- The primary objective of the bill is to safeguard those blowing the whistle against corruption.
Here is the fifth of our fact sheet on key bills that lawmakers are likely to consider for approval.
Name: The Whistleblowers Protection Bill, 2011
Aim: The main objective of the bill is to safeguard those exposing corruption or malpractice by public servants.
The broader goal is to initiate public participation to help keep corruption in check.
Why it’s important: The bill, if approved, would serve as the country’s first law to protect whistleblower. In recent years, incidents of harassment, intimidation and violence have been reported by whistleblowers across the country. This has discouraged citizens from speaking out against wrongdoing in the public sector.
In 2003, a public servant was shot and killed after denouncing allegedly unlawful dealings in a national highways’ project. Earlier this year, a state official in Karnataka was murdered after he exposed irregularities in land allotment.
If implemented, the bill would create a legal framework to investigate and prosecute cases of corruption involving government officials. On top of that, the bill would empower the Central Vigilance Commission, an autonomous body appointed to check corruption, to guarantee police protection to whistleblowers if deemed necessary
Who it affects: Anyone who fears retaliation can seek protection under the bill. All government employees, except those serving in the northern state of Jammu and Kashmir, in the armed forces and in the Prime Minister’s Office, can be investigated on allegations of corruption under the bill.
What does it change? If approved, the bill would replace a 2004 resolution which empowers the CVC to receive, investigate and act on complaints filed by whistleblowers. The absence of a protection cause, however, discouraged several from acting against the government. Between 2005 to 2008, the CVC received only a few hundred complaints each year, government data indicates.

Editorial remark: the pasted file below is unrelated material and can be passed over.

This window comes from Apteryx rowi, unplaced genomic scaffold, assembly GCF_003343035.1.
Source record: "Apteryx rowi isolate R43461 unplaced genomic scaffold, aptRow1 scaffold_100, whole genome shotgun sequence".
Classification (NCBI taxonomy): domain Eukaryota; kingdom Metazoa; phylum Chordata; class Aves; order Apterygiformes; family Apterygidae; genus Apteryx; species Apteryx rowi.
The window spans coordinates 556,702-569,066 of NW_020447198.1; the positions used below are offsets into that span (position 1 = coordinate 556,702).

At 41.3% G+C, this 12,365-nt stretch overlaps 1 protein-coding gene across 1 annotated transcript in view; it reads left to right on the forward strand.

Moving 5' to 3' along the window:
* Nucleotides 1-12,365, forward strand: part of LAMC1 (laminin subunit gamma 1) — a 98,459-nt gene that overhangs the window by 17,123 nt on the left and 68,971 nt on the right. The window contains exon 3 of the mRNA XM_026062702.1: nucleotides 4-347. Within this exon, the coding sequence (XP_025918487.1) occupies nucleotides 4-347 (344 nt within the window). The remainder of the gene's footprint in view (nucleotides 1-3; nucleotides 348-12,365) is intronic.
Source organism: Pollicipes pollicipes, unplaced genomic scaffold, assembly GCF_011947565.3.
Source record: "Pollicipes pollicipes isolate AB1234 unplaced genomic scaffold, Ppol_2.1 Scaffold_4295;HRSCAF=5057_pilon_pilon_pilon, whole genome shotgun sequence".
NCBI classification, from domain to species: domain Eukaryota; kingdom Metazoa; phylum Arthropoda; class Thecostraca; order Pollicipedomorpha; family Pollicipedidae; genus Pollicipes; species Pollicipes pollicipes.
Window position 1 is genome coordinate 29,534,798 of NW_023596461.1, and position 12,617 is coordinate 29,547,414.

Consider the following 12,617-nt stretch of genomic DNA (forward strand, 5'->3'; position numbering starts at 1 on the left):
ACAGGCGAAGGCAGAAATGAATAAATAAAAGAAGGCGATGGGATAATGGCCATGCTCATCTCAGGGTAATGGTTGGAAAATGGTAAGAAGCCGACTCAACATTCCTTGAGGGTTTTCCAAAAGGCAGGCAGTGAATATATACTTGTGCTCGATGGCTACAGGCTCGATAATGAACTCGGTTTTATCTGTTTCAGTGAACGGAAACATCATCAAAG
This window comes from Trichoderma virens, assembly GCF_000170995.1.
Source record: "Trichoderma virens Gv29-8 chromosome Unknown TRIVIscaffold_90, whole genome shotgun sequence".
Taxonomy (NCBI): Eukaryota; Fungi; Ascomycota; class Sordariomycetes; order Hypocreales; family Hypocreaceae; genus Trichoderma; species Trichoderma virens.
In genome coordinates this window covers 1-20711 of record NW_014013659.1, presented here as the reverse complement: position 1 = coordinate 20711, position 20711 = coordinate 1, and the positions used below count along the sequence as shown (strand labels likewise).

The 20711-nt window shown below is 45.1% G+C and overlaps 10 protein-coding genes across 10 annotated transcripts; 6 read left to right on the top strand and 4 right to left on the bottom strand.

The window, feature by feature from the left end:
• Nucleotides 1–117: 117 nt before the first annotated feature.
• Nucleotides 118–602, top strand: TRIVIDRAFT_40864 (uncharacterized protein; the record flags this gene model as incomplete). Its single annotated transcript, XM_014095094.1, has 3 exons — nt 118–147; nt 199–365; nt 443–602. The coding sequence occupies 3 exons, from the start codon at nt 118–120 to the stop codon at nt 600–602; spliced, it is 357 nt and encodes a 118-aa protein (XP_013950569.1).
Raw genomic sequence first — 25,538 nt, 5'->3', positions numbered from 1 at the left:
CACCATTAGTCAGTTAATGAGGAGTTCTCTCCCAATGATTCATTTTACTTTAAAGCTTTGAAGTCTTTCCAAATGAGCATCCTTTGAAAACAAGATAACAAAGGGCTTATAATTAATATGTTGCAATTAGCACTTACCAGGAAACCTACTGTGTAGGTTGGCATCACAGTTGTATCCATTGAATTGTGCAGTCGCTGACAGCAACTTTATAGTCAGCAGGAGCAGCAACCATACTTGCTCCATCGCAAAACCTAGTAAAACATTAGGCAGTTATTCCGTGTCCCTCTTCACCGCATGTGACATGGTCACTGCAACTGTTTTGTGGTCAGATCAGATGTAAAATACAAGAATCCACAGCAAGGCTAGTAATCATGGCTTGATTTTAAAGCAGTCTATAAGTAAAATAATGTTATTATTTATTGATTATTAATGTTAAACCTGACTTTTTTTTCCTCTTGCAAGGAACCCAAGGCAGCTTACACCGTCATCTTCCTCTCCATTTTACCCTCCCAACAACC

Lawmakers believe that a protection clause, as introduced under the Whistleblowers Bill, would encourage citizens to speak out against the bureaucracy.
Criticism: While the bill vows to act against those “victimizing” complainants, it doesn’t outline penalties or punishments for federal officials found guilty of doing so. Moreover, unlike in the U.S. or the U.K., India’s whistleblower bill fails to define key terms like victimization, allowing plenty of room for interpretation and subsequent misuse of the proposed law.
Another major loophole, say experts, is the inability to file complaints anonymously. Though the bill strongly recommends that the identity of the complainant be concealed, it permits the CVC, under certain circumstances, to disclose the complainants’ identity to the head of the government department under scrutiny. This, argue activists, would discourage citizens from filing complaints.
Some critics have also raised concerns over fines and punishments imposed on whistleblowers if their allegations are proven false. They argue such complaints could have been made in good faith but with poor information.
Several legal experts have also noted that the proposed law doesn’t hold the CVC accountable for delayed response to a complaint or for failing to act altogether.
What next? The bill, formerly called “The Public Interest Disclosure and Protection to Persons Making the Disclosures Bill,” was approved by the Lok Sabha or lower house of Parliament in December last year, and is expected to be discussed in Rajya Sabha, the upper house, in the session that started Thursday.